G. F. Waagen. Die vornehmsten Kunstdenkmäler in Wien. part 1, Vienna, 1866, pp. 336–37, as in the collection of Count Kasimir Lanckoronski; not having seen the picture himself, reports the remarks of Alfred Woltmann, who attributes it to Holbein and dates it to his later English period, noting that the face has suffered from overcleaning but that the hands are in excellent condition.
Alfred Woltmann. Holbein and his Time. London, 1872, p. 400, as in the collection of Count Kasimir Lanckoronski, Vienna; discusses it among English female portraits.
Alfred Woltmann. "Des Kunstlers Familie, Leben und Schaffen." Holbein und seine Zeit. , 2nd rev. ed. Leipzig, 1874, p. 424, as in the collection of Count Lanckoronski, Vienna; states that it seems to be by Holbein, although the face has suffered.
Alfred Woltmann. "Excurse, Beilagen, Verzeichnisse der Werke von Hans Holbein d. Ä., Ambrosius Holbein, Hans Holbein d. J." Holbein und seine Zeit. 2, 2nd rev. ed. Leipzig, 1876, p. 154, no. 260, as probably by Holbein.
Palais Lanckoronski. Vienna, 1903, p. 6, lists a small portrait by Holbein the Younger in the "Altdeutsches Cabinet".
Paul Ganz. Hans Holbein d. J.: Des Meisters Gemälde. Stuttgart, 1912, p. 245, ill. p. 144, as "Portrait of an English Lady," by Holbein, in the collection of Count Lanckoronski, Vienna; dates it about 1540 and states that it was recognized as genuine at the Dresden exhibition of 1871.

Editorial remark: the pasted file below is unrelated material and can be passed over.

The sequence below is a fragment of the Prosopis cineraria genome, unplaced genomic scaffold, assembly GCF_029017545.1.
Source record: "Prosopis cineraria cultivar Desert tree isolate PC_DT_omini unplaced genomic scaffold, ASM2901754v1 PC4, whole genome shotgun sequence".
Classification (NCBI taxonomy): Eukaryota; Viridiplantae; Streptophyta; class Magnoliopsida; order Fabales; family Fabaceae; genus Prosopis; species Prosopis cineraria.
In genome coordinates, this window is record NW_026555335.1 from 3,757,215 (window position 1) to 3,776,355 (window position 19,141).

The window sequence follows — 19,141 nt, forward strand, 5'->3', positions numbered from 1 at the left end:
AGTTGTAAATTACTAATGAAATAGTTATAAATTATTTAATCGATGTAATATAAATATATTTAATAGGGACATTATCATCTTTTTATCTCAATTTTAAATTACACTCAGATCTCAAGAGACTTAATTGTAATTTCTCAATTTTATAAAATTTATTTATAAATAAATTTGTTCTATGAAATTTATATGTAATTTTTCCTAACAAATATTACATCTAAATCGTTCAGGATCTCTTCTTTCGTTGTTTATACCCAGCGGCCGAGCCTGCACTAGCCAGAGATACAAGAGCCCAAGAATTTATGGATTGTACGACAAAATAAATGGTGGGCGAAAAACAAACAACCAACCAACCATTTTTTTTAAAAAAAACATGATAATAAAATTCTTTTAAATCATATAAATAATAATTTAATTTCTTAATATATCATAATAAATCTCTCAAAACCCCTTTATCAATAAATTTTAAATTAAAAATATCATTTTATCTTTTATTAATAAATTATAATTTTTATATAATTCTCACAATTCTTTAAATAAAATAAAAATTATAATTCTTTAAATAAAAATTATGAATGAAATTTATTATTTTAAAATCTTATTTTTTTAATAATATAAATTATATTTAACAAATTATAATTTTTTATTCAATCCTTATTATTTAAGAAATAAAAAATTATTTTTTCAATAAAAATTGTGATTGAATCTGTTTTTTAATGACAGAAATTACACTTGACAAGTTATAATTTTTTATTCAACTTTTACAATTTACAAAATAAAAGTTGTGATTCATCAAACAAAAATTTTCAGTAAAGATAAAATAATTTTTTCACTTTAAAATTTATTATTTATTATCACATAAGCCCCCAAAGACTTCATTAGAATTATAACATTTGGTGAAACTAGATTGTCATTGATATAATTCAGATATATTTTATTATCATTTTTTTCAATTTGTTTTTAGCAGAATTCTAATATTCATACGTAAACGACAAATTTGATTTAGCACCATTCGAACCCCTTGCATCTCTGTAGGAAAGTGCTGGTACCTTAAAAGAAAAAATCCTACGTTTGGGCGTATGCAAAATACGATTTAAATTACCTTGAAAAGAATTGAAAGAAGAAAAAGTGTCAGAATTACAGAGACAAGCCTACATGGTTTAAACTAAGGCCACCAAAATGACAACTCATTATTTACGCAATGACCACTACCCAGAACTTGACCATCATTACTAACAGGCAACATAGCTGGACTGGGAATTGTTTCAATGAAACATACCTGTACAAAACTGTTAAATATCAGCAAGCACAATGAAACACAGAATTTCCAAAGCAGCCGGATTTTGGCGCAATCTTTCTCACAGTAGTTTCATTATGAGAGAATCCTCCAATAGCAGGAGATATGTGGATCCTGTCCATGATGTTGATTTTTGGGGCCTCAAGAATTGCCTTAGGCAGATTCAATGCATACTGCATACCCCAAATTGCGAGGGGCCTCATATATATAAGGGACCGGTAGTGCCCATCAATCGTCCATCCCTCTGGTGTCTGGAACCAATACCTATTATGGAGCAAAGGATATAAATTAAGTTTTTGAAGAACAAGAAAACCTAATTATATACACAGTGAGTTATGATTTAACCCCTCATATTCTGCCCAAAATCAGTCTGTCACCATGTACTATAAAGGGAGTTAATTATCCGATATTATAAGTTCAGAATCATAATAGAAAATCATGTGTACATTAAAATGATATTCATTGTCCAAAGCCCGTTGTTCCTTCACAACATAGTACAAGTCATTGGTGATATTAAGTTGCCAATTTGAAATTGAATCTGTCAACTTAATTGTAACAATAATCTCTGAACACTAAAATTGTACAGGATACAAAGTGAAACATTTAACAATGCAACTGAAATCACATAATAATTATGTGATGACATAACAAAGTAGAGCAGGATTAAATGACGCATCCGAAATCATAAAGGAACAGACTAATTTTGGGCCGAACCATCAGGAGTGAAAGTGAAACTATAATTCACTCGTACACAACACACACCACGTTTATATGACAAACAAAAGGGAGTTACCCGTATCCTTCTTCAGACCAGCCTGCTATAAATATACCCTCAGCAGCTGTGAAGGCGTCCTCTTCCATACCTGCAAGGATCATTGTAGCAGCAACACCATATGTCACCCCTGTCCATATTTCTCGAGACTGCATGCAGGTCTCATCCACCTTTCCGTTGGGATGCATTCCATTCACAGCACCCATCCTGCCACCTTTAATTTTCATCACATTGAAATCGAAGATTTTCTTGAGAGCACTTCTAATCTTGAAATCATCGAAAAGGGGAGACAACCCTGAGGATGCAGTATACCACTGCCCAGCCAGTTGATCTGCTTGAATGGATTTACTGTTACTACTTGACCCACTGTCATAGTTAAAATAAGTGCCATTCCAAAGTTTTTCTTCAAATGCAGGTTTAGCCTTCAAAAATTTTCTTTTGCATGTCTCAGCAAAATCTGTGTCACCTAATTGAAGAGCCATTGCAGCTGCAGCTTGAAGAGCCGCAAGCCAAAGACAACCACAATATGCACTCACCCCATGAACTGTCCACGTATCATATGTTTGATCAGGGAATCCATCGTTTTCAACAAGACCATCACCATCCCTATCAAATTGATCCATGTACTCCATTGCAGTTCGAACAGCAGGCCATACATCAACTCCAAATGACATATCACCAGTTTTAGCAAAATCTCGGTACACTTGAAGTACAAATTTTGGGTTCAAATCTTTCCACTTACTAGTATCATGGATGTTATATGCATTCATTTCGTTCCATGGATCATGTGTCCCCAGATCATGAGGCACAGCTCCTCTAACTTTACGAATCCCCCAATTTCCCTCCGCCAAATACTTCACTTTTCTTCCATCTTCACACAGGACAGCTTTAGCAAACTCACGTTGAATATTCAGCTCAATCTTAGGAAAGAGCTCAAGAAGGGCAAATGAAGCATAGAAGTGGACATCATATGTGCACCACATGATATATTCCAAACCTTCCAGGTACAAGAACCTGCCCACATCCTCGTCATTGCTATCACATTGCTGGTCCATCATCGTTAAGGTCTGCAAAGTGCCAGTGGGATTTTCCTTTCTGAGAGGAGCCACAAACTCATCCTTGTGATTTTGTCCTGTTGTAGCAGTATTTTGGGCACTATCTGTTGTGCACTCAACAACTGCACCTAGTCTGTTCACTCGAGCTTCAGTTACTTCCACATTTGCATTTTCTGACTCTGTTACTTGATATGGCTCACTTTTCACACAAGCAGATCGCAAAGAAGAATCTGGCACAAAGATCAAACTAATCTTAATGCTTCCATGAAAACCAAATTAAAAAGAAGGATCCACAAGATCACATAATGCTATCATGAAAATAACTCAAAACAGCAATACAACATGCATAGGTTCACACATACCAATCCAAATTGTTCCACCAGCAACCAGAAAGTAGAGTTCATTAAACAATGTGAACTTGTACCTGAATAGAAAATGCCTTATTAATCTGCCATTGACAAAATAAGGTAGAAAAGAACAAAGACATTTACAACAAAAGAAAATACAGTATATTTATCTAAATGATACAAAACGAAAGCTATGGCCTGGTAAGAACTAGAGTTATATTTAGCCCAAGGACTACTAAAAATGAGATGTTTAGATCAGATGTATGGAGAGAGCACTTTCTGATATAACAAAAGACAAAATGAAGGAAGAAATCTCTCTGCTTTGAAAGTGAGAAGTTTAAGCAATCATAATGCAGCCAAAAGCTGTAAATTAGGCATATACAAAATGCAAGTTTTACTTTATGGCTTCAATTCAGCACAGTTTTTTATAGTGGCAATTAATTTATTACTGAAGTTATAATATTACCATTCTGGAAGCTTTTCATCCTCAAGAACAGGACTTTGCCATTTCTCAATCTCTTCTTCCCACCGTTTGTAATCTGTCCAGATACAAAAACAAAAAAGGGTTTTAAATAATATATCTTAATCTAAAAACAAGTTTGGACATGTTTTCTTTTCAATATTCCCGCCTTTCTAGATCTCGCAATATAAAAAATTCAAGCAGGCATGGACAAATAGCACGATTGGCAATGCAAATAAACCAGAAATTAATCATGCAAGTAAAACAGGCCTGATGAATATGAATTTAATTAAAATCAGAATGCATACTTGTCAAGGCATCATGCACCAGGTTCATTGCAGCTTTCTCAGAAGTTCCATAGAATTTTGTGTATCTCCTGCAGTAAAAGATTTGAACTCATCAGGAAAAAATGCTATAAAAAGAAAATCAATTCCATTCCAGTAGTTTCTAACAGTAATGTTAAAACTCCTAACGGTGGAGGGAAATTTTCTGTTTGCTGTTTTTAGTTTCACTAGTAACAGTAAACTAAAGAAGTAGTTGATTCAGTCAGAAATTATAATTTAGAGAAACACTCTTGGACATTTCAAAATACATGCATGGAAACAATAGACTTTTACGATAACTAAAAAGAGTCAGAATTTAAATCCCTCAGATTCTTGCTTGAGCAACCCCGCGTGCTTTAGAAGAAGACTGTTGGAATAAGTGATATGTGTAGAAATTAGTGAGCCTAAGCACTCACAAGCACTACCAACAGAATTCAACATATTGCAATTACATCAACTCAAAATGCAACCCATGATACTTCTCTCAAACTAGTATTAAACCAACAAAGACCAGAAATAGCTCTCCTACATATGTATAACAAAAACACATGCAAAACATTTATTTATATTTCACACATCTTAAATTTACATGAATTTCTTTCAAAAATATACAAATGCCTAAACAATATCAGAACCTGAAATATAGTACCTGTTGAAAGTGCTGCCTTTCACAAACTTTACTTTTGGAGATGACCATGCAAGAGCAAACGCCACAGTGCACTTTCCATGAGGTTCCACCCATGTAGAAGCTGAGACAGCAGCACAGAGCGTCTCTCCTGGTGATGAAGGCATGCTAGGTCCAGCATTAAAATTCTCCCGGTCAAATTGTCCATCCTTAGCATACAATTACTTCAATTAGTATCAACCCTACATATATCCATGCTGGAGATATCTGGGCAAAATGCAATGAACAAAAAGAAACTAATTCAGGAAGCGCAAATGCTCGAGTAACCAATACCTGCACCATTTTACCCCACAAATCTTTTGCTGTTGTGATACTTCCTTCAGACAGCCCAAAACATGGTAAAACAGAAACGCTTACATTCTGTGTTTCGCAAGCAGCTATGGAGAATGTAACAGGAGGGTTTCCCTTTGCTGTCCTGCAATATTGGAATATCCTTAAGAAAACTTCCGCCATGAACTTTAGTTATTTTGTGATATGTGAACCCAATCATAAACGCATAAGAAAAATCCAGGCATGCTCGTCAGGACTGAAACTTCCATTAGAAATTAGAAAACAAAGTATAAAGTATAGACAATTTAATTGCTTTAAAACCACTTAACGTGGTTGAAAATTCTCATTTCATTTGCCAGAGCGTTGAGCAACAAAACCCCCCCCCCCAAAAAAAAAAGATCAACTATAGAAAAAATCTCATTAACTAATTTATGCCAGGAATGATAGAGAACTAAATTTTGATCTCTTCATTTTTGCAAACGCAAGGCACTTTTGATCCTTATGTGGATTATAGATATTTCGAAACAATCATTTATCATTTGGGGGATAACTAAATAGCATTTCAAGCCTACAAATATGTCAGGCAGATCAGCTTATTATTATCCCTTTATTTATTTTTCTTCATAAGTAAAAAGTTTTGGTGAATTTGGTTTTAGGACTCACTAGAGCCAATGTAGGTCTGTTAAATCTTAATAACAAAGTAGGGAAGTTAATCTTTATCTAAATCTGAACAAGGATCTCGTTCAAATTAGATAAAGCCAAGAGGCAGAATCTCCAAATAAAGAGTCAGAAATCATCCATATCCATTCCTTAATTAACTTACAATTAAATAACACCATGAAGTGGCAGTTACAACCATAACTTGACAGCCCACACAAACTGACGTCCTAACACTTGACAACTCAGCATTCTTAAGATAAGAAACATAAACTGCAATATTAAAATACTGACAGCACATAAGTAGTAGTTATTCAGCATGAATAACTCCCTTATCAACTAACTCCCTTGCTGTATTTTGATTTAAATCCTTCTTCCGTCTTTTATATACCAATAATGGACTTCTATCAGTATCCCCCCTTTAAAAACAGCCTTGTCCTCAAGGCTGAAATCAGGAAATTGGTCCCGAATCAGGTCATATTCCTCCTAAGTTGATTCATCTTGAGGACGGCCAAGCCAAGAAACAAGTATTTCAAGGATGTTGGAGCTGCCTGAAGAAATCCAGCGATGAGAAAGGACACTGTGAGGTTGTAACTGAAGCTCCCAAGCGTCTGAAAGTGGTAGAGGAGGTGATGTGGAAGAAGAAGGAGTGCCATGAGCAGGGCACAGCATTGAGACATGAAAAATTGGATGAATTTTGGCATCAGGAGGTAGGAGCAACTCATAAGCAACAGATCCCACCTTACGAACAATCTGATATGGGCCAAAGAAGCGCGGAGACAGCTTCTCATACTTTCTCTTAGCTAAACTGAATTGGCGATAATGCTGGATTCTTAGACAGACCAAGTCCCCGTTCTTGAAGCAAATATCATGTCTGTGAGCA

Arthur B. Chamberlain. Hans Holbein the Younger. London, 1913, vol. 2, pp. 211–12, 349, attributes it to Holbein; calls it similar in style to and of about the same date as the small "Portrait of an Unknown Lady" in the Kunsthistorisches Museum, Vienna.
Theodor von Frimmel. Lexikon der Wiener Gemäldesammlungen. 2, Munich, 1914, pp. 487–88, 494, states that the former attribution to Holbein is now questioned; provides provenance information on the Lanckoronski collection.
Salomon Reinach. Répertoire de peintures du moyen age et de la renaissance (1280–1580). 4, Paris, 1918, p. 10, no. 3, ill. (engraving), as a portrait of a young English woman by Holbein.
Max J. Friedländer. Letter to Mr. Lowengard [Duveen Bros.]. April 21, 1927, calls it undoubtedly genuine.
Max J. Friedländer. Letter to Mr. Loebl [Duveen Bros.]. January 24, 1927, calls this work, then in the Lanckoronski collection, a genuine Holbein.
Walter Heil. "The Jules Bache Collection." Art News 27 (April 27, 1929), p. 4, ill. p. 9, as "A Lady of the English Court," by Holbein.
A Catalogue of Paintings in the Collection of Jules S. Bache. New York, 1929, unpaginated, ill., as "A Lady of the Court of Henry VIII," by Holbein; dates it between 1536 and 1543.
Wilhelm Stein. Holbein. Berlin, 1929, p. 302, as by Holbein, from the time of Jane Seymour [1536–37].
August L. Mayer. "Die Sammlung Jules Bache in New-York." Pantheon 6 (December 1930), p. 542, as by Holbein.
H. E. Wortham. "The Bache Collection." Apollo 11 (May 1930), p. 354, fig. V, as in Holbein's latest manner; mistakenly gives the sitter's age as sixteen.
Royal Cortissoz. "The Jules S. Bache Collection." American Magazine of Art 21 (May 1930), p. 260, finds it to be the weakest of the four Holbeins in the Bache collection.
Charles L. Kuhn. A Catalogue of German Paintings of the Middle Ages and Renaissance in American Collections. Cambridge, Mass., 1936, p. 84, no. 376, as by Holbein; dates it about 1540.